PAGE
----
Houston

Houston rapper Big Pokey dies after collapsing at a show in Texas

Big Pokey began to garner local fame in the late '90s as an original member of Houston's Screwed Up Click, a friend group-turned-rap collective led by DJ Screw

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Big Pokey, a popular Texas rapper and original member of Houston’s pioneering Screwed Up Click, died Sunday after a Juneteenth performance. Born Milton Powell, Pokey was 48.

Known for Texas and Gulf Coast hits such as “Ball N' Parlay,"“Who Dat Talking Down,” and a verse on DJ Screw’s nearly 36-minute iconic freestyle known as “June 27th,” he collapsed while performing at Pour09, a Beaumont bar and nightlife space about an hour east of Houston.

Videos quickly circulated on social media of the rapper, who was featured on Megan Thee Stallion’s 2022 “Southside Royalty Freestyle,” taking a deep breath into his microphone before appearing to pass out and fall onto his back. Pokey’s death was confirmed to The Associated Press by his publicist La’Torria Lemon, as well as Tom Gillam III, a justice of the peace in Jefferson County, where Powell was performing. Family and officials are awaiting autopsy results to learn the cause of death.

Big Pokey, known by a slew of nicknames including Big Poyo and Podina, began to garner local fame in the late '90s as an original member of the Screwed Up Click, a friend group-turned-rap collective led by DJ Screw. The trendsetting DJ developed the slowed, pitched-down music style known as “chopped and screwed” music that would eventually become synonymous with Houston, and whose mixtapes spread throughout the southeastern United States.

The sound reached a fever pitch in the mid-2000s as other fellow popular underground Houston artists like Lil’ Flip, Slim Thug, Paul Wall, Chamillionaire and UGK signed national distribution deals and brought mainstream attention to the sound.

Pokey released his debut album, “Hardest Pit in the Litter” in 1999, and “Da Game 2000” the following year. It was a pre-streaming era where music was regionalized, and the most popular Houston rappers could become wealthy without ever having to tour or get radio play outside of the state.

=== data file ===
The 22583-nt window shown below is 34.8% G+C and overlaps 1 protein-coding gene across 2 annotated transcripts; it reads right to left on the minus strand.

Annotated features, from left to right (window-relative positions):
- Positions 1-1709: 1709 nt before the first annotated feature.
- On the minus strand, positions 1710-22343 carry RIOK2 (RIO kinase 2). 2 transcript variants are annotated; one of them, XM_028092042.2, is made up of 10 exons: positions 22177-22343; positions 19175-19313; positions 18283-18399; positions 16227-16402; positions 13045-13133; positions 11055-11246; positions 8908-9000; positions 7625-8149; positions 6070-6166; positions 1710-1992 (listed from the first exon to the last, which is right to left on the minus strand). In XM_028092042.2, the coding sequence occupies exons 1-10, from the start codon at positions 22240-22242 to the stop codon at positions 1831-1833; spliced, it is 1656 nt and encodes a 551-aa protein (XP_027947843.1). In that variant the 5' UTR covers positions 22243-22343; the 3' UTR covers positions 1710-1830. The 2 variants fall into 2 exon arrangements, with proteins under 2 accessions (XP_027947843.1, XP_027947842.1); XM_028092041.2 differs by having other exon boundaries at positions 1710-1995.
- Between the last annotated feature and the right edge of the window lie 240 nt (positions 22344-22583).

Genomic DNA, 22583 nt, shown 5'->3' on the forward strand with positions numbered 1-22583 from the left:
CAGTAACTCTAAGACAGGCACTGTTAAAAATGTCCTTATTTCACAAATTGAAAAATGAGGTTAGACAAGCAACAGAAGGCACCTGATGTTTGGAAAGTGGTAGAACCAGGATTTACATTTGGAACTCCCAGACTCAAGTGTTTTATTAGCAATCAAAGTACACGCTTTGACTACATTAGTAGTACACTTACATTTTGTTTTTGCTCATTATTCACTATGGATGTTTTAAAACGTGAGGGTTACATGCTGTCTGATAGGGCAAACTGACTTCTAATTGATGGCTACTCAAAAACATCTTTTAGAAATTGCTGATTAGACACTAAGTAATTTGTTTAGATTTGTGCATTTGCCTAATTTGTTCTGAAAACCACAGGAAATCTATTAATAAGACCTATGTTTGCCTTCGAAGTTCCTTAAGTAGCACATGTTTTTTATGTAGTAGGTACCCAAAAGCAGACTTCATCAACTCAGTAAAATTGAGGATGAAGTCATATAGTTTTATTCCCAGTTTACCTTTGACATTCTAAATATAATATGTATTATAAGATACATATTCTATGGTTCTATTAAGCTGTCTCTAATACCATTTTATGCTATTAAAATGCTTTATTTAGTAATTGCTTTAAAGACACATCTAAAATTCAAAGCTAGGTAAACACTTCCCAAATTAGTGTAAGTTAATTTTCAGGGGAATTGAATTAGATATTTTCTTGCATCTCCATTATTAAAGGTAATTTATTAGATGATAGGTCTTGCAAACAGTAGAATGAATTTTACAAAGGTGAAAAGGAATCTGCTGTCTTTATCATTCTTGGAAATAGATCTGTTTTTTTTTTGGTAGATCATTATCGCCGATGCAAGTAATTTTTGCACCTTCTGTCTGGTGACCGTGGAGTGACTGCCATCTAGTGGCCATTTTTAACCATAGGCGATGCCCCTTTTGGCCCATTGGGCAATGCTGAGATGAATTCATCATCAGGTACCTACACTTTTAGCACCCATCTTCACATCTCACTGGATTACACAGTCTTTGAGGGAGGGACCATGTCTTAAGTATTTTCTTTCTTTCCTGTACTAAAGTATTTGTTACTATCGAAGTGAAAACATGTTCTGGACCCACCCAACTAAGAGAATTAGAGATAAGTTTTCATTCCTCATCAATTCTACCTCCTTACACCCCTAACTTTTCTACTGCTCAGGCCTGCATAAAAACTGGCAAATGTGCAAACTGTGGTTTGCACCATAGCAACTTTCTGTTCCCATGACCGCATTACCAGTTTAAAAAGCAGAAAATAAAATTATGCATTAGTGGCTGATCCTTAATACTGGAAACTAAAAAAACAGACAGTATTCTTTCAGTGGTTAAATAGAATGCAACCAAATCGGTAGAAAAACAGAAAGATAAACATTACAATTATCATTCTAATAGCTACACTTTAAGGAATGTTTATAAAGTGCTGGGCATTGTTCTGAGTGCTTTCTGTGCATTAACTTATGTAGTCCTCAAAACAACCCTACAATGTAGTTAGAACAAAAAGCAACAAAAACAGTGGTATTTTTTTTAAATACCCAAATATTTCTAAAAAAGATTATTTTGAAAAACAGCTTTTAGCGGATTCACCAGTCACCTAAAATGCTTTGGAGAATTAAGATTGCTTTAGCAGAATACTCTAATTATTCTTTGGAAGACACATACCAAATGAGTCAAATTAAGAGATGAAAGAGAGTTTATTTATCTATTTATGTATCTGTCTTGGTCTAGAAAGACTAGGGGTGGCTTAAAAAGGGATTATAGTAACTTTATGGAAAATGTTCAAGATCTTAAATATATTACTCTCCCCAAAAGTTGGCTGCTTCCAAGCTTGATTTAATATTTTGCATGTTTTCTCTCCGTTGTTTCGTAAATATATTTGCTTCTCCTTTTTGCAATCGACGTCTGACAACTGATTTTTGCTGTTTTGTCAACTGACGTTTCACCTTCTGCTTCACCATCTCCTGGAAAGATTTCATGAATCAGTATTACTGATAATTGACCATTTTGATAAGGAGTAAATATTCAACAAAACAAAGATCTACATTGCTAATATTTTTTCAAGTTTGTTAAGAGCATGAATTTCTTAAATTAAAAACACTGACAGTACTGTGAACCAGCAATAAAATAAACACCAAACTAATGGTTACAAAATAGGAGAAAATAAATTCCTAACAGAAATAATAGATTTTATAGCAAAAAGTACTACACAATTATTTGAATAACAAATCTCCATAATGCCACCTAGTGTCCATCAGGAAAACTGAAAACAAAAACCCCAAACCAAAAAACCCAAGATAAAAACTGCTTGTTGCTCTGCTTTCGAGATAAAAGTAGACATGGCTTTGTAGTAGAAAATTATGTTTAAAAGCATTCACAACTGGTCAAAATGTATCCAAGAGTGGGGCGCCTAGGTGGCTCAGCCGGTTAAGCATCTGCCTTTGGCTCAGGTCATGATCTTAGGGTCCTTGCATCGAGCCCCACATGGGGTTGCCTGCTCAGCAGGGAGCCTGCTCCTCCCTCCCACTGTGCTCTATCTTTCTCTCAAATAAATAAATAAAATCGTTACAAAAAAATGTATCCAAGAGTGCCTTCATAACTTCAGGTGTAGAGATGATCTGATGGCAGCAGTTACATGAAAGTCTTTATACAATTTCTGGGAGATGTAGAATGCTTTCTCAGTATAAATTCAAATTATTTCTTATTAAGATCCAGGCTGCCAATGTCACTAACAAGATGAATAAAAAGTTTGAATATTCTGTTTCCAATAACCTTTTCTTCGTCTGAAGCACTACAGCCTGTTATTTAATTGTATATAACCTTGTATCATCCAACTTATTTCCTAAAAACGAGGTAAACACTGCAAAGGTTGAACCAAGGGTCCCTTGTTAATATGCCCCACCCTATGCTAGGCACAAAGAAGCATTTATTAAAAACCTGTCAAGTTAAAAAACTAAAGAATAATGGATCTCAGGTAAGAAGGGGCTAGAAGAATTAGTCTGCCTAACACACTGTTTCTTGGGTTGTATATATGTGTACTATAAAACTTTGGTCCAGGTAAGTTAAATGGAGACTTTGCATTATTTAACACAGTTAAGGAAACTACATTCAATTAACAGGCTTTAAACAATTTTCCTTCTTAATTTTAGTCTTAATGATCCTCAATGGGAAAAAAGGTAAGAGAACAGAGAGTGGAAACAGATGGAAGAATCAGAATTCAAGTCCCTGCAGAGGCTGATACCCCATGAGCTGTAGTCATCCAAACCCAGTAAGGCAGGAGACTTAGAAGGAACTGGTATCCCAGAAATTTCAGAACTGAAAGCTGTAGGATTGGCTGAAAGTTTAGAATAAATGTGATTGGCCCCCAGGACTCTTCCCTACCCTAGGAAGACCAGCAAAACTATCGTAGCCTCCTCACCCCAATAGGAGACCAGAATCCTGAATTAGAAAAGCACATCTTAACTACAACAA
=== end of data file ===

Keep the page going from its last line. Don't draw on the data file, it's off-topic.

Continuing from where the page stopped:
Pokey grew up in the southside of Houston where he became a football standout at Yates High School, becoming very close friends with George Floyd, the Black man whose murder by Minneapolis police touched off global protests and a national reckoning with police brutality and racism.

“This was my brother. And to sit there and watch my brother die — the law killed my homeboy in front of the world. We watched him fight for his life until he was lifeless. That was torture. He died a horrible death, and that hurts,” Pokey wrote in an op-ed for the Chronicle published days after Floyd’s killing.

In the op-ed calling for police accountability, Pokey reflected on his days playing high school football with “Big Floyd” and their an enduring bond.

“He’s from Houston, Texas, Third Ward, and he was proud of it every day of his life until they took it,” he wrote. “He was somebody. He’s got a whole community that loves him.”

Pokey took his athletic talents to junior college football powerhouse Blinn and then Abilene Christian University before focusing on his emcee skills.

Nationally, Pokey was most known for a featured appearance on Paul Wall’s 2005 debut hit song, “Sittin’ Sidewayz.” The chorus was sampled from Pokey’s verse on “June 27th” in which he rhymed, “Sittin’ sideways, boys in a daze/on a Sunday night, I might bang me some Maze,” referring to the legendary soul band.

“June 27th” is regarded as arguably the most influential song in the chopped & screwed cannon, and one of the most important songs in Texas rap history. The sound is still prevalent today with native Houstonians like Beyoncé and Travis Scott incorporating screwed elements into their music, along with other huge artists such as Kendrick Lamar, Kanye West, A$AP Rocky and Bryson Tiller. Hip-hop superstar Drake, an avid fan of Houston rap, paid homage to “June 27th” on his song “November 18.”

Pokey also crafted other Texas classics, dubbed as “country rap tunes” by late southern hip-hop icon Pimp C, like “On Choppers,” and penned standout guest verses on Big Moe’s “Maan!”, a popular Texas take on Black Rob’s “Whoa!”

His last project was 2021’s “Sensei,” referring to another one of his nicknames and dubbed as his comeback album.

Fans, friends and collaborators took his death hard, with tributes pouring in from the likes of Paul Wall,Slim Thug, best friend Lil Keke, and Bun B, who called Powell “one of the most naturally talented artists” in Houston.

“He’d pull up, do what he had to do and head home. One of the pillars of our city,” Bun B said on Instagram.

Powell leaves behind a wife and three college-aged children.

Copyright AP - Associated Press
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